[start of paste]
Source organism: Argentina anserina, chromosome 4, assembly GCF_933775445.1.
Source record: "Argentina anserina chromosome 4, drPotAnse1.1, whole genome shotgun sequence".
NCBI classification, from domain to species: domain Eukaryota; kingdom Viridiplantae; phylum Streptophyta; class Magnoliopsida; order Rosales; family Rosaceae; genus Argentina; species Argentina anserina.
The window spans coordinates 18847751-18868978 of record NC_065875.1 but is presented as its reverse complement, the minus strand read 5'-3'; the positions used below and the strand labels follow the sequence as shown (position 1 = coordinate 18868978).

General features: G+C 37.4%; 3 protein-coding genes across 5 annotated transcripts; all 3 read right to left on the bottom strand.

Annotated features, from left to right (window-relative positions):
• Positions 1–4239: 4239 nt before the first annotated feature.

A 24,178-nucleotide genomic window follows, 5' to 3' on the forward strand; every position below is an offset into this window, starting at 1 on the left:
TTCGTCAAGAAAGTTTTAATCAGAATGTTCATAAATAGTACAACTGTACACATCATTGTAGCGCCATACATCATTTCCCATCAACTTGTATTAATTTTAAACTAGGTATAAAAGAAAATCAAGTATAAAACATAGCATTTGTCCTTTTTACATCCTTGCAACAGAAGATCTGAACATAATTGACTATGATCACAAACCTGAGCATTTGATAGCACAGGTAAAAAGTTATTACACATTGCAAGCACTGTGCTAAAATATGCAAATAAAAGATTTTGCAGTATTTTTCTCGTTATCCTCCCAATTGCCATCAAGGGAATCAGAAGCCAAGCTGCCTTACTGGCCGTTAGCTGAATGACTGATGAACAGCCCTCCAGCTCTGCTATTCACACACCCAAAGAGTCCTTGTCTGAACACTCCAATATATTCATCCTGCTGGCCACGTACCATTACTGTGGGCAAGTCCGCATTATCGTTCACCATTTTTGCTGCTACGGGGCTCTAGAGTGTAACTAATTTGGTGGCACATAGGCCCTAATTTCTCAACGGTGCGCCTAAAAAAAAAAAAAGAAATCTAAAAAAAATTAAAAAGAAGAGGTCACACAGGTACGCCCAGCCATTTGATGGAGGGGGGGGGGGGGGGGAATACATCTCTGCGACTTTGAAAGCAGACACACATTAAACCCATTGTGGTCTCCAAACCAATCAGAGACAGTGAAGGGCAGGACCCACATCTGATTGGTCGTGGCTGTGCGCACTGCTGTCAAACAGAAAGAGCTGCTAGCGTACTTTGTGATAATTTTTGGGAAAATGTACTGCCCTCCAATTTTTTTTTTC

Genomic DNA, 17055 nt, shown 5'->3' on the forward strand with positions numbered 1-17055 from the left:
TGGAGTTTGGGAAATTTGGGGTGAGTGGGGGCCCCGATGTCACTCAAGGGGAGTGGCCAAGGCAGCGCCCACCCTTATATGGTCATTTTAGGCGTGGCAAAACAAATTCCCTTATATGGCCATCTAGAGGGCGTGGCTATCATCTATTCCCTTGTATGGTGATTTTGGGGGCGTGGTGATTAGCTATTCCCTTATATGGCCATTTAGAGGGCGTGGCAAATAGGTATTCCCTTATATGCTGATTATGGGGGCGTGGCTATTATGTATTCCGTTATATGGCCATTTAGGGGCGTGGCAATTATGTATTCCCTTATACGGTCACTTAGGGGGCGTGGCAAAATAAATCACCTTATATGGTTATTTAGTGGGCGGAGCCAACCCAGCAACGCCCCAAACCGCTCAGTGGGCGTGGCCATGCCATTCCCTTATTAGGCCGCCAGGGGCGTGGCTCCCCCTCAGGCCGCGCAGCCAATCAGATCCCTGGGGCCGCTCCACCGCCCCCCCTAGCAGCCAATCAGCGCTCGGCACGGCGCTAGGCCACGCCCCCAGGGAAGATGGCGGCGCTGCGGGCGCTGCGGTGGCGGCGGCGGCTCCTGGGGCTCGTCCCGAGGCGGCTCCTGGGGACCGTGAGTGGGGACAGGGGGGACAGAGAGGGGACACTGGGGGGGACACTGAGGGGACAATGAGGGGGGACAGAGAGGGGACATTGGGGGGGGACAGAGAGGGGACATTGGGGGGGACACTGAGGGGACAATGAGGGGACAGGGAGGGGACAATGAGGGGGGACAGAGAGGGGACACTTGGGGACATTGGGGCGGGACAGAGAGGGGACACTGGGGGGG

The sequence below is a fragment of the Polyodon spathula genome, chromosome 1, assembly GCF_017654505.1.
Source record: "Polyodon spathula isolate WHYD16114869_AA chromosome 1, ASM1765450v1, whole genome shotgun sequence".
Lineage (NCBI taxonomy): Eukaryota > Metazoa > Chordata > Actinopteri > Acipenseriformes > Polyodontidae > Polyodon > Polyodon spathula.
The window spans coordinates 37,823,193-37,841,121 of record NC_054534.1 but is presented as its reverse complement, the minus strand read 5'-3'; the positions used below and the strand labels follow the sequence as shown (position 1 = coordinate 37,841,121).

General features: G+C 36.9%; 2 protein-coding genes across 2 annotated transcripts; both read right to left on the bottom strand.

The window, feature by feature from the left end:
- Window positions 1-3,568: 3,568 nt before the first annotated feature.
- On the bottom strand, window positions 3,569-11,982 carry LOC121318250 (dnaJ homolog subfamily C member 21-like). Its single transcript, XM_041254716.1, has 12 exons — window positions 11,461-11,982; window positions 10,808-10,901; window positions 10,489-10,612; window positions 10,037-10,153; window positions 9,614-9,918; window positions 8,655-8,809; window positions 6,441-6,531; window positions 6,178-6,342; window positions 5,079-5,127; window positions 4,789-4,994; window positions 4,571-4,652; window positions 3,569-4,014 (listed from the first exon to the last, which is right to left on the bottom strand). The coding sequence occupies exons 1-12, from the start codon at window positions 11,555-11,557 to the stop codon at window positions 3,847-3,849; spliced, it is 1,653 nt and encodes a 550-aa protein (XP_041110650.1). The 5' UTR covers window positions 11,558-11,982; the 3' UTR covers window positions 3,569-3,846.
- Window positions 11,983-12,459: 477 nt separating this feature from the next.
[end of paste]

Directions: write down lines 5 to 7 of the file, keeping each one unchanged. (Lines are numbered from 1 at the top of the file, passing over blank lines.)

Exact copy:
General features: G+C 37.4%; 3 protein-coding genes across 5 annotated transcripts; all 3 read right to left on the bottom strand.

Annotated features, from left to right (window-relative positions):
• Positions 1–4239: 4239 nt before the first annotated feature.